When the judge in the Axanar lawsuit declared Fair Use to be an invalid defense, did you ever once hear me say, “the judicial system failed…”? Of course not! Because I’m not an ignorant idiot. I did, however, discuss how the ruling left the case open to appeal in that for 300 years, Fair Use was adjudicated as a matter of fact by a jury, not a matter of law by the judge. I’m surprised that no one (including you) threw my words back at me and cited THAT as grounds for appeal in this case (because it is).

            But rather than argue anything with respect and intelligence (as you chose to do, Nadav–which is why I treated you courteously in kind), Robocop chose to just be a loud-mouthed, ignorant idiot. Sorry if calling someone that seems “beneath me,” but I feel it is the truth. This is not a smart, respectful, or even thoughtful person…and obviously not one who read my blog and responded to thoughtful and intelligent points that I actually wrote. So why should I waste time explaining things to a closed and simple mind who seems to be stuck on “send” and not open to “receive” in this discussion thread? So instead, I gave him all of the respect I felt his comments merited…just as I give you the respect that your comments merit. You are intelligent and thoughtful and willing to identify yourself by name. Robocop is just an anonymous troll with low intelligence. But rather than just deleting his comment, I approved it with the response I felt was most appropriator for the commenter.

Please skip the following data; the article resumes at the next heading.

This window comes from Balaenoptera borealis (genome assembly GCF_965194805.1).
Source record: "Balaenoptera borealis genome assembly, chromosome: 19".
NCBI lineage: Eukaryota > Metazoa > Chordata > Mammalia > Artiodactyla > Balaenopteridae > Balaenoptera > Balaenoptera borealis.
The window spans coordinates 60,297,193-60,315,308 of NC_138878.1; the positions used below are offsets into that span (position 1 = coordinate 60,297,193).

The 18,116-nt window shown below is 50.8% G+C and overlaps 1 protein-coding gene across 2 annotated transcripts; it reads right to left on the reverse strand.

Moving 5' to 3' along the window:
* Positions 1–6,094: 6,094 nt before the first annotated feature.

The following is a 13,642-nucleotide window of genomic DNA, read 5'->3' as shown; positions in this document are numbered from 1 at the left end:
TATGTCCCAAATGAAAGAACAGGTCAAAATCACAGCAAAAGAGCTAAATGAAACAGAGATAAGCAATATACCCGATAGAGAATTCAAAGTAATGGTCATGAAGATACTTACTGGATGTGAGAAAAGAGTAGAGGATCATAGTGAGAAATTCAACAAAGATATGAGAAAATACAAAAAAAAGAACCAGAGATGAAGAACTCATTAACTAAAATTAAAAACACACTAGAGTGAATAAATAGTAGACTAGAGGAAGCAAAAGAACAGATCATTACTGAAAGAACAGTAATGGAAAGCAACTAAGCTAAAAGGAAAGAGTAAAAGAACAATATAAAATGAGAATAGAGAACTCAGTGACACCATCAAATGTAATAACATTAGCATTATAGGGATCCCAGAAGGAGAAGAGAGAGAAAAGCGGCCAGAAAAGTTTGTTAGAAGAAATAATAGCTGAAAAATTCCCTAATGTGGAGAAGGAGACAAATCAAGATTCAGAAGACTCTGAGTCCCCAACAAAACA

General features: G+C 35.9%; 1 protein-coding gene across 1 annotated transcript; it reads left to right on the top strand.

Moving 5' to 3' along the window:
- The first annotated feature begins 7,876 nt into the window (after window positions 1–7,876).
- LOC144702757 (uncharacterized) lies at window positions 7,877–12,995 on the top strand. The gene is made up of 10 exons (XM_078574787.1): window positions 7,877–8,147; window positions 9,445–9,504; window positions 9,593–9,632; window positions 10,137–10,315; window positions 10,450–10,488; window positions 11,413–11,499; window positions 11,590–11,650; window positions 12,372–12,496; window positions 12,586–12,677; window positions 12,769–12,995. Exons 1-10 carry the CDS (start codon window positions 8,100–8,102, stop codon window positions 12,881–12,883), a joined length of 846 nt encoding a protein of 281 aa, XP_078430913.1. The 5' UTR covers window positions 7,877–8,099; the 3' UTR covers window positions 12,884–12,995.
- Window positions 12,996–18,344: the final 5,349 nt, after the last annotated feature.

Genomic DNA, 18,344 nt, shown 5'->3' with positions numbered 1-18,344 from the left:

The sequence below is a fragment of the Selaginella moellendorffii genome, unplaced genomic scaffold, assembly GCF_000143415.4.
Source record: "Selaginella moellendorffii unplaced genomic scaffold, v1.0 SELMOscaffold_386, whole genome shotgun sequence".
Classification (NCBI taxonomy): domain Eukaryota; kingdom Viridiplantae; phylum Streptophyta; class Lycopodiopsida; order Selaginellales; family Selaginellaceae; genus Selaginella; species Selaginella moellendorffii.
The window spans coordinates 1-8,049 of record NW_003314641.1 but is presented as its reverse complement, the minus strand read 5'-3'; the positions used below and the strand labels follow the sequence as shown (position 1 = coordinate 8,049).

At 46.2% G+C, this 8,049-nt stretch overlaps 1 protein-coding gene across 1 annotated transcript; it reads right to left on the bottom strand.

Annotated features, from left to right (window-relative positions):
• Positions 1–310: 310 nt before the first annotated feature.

1. The real RoboCop like our “friend” here didn’t care about the law.

          “Dead or alive you’re coming with me.”

    1. Wow, sounds scary!

      That said, it’s all bark and no bite. Even an appeal is an uphill battle that could take years and would only wind up with a trial to determine Fair Use, not a judgment.

      If the best DSE can come up with is that the judge didn’t believe that Boldly! would cause them real market harm, that’s gonna be a tough sell…as the judge herself commented that their book sells 1.5 million copies a year and ComicMix is planning to print 5,000 copies. DSE’s book, based on its retail price of $18.99, brings in only about $5 or so in profit for DSE per unit sold (based on wholesale pricing being about double production and distribution costs, on average). So if 5,000 people don’t buy DSE’s book because they bought Boldly! instead (a tough link to prove), then the damages should be capped at $25,000.

      If I’m ComicMix, I’d publish Boldly! ASAP and then use DSE’s sales figures next year to bolster the argument that Boldly! didn’t have any significant market impact. Right now, DSE is in damage control mode, and they’re growling like a tiger. In the end, though, they have almost no teeth left.

  7. Morally and ethically, what David Gerrold did was still wrong. And the judge not ruling in favor of the Dr. Seuss estate was also wrong. As RoboCop and various others have pointed out, Gerrold violated the law. His actions certainly reflect badly on Star Trek as well as both its fan following and franchise.

    David Gerrold should have been prosecuted to the limit of the law.

    1. Prosecution is reserved for criminal acts. Nothing criminal was ever alleged in the civil infringement lawsuit.

      As for a violation of the law, Fair Use is written into copyright law. You need to respect all aspects of copyright law, not simply those you agree with. Did you read the judge’s ruling in full? I think you should before commenting further.